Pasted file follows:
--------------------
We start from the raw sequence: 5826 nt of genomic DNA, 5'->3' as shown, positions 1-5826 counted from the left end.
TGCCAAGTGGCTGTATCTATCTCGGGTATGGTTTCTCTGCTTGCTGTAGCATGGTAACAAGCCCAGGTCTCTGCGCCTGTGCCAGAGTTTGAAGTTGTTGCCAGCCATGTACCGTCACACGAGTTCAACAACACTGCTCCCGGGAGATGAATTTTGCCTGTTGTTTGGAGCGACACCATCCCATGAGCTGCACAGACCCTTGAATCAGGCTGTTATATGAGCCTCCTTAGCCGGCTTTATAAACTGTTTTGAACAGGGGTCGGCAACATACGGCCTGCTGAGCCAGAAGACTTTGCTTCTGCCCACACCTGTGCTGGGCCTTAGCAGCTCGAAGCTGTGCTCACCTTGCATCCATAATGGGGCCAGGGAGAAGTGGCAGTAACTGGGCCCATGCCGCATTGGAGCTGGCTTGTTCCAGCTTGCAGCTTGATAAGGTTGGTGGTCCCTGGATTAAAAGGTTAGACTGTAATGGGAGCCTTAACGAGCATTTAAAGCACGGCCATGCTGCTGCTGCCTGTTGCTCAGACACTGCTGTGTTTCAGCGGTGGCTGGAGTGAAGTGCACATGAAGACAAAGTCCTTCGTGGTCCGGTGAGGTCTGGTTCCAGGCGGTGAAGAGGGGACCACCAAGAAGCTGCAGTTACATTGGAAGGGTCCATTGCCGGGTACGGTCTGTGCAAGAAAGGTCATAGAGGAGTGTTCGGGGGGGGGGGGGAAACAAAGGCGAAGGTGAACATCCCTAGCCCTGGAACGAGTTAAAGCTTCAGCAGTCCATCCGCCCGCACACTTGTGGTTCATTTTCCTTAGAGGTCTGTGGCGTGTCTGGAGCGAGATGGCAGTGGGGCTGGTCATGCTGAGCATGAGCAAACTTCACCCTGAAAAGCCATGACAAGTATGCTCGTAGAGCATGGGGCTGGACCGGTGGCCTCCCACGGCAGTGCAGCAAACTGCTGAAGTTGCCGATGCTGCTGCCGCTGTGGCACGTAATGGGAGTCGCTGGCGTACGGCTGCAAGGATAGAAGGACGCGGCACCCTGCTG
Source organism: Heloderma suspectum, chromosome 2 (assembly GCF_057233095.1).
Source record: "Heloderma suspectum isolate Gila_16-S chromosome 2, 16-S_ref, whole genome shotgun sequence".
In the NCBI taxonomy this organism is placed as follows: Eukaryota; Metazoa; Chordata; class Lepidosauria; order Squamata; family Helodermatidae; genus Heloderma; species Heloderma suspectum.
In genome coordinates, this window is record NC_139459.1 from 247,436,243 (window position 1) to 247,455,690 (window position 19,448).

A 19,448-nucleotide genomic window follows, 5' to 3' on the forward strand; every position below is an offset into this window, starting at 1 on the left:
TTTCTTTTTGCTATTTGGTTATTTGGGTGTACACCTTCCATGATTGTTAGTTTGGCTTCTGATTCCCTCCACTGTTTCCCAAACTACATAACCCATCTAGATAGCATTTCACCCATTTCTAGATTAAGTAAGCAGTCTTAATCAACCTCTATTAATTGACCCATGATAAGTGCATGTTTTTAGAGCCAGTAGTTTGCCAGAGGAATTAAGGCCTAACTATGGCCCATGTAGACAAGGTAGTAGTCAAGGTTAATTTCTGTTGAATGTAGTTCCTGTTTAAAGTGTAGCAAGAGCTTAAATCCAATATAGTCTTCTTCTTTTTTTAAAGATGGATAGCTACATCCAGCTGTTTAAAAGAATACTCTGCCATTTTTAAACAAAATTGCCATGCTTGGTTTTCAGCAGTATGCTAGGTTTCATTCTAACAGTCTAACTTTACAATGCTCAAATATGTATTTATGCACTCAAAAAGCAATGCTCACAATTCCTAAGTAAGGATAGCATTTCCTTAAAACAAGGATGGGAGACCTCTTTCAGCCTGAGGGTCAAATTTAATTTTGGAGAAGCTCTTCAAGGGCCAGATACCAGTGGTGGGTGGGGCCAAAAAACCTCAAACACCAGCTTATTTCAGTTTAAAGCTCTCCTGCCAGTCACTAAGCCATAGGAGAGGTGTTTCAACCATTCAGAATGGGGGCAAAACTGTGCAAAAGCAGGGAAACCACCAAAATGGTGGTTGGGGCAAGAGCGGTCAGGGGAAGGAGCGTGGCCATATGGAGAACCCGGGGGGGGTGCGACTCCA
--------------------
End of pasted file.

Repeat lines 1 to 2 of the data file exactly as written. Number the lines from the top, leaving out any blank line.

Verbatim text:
We start from the raw sequence: 5826 nt of genomic DNA, 5'->3' as shown, positions 1-5826 counted from the left end.
TGCCAAGTGGCTGTATCTATCTCGGGTATGGTTTCTCTGCTTGCTGTAGCATGGTAACAAGCCCAGGTCTCTGCGCCTGTGCCAGAGTTTGAAGTTGTTGCCAGCCATGTACCGTCACACGAGTTCAACAACACTGCTCCCGGGAGATGAATTTTGCCTGTTGTTTGGAGCGACACCATCCCATGAGCTGCACAGACCCTTGAATCAGGCTGTTATATGAGCCTCCTTAGCCGGCTTTATAAACTGTTTTGAACAGGGGTCGGCAACATACGGCCTGCTGAGCCAGAAGACTTTGCTTCTGCCCACACCTGTGCTGGGCCTTAGCAGCTCGAAGCTGTGCTCACCTTGCATCCATAATGGGGCCAGGGAGAAGTGGCAGTAACTGGGCCCATGCCGCATTGGAGCTGGCTTGTTCCAGCTTGCAGCTTGATAAGGTTGGTGGTCCCTGGATTAAAAGGTTAGACTGTAATGGGAGCCTTAACGAGCATTTAAAGCACGGCCATGCTGCTGCTGCCTGTTGCTCAGACACTGCTGTGTTTCAGCGGTGGCTGGAGTGAAGTGCACATGAAGACAAAGTCCTTCGTGGTCCGGTGAGGTCTGGTTCCAGGCGGTGAAGAGGGGACCACCAAGAAGCTGCAGTTACATTGGAAGGGTCCATTGCCGGGTACGGTCTGTGCAAGAAAGGTCATAGAGGAGTGTTCGGGGGGGGGGGGGAAACAAAGGCGAAGGTGAACATCCCTAGCCCTGGAACGAGTTAAAGCTTCAGCAGTCCATCCGCCCGCACACTTGTGGTTCATTTTCCTTAGAGGTCTGTGGCGTGTCTGGAGCGAGATGGCAGTGGGGCTGGTCATGCTGAGCATGAGCAAACTTCACCCTGAAAAGCCATGACAAGTATGCTCGTAGAGCATGGGGCTGGACCGGTGGCCTCCCACGGCAGTGCAGCAAACTGCTGAAGTTGCCGATGCTGCTGCCGCTGTGGCACGTAATGGGAGTCGCTGGCGTACGGCTGCAAGGATAGAAGGACGCGGCACCCTGCTG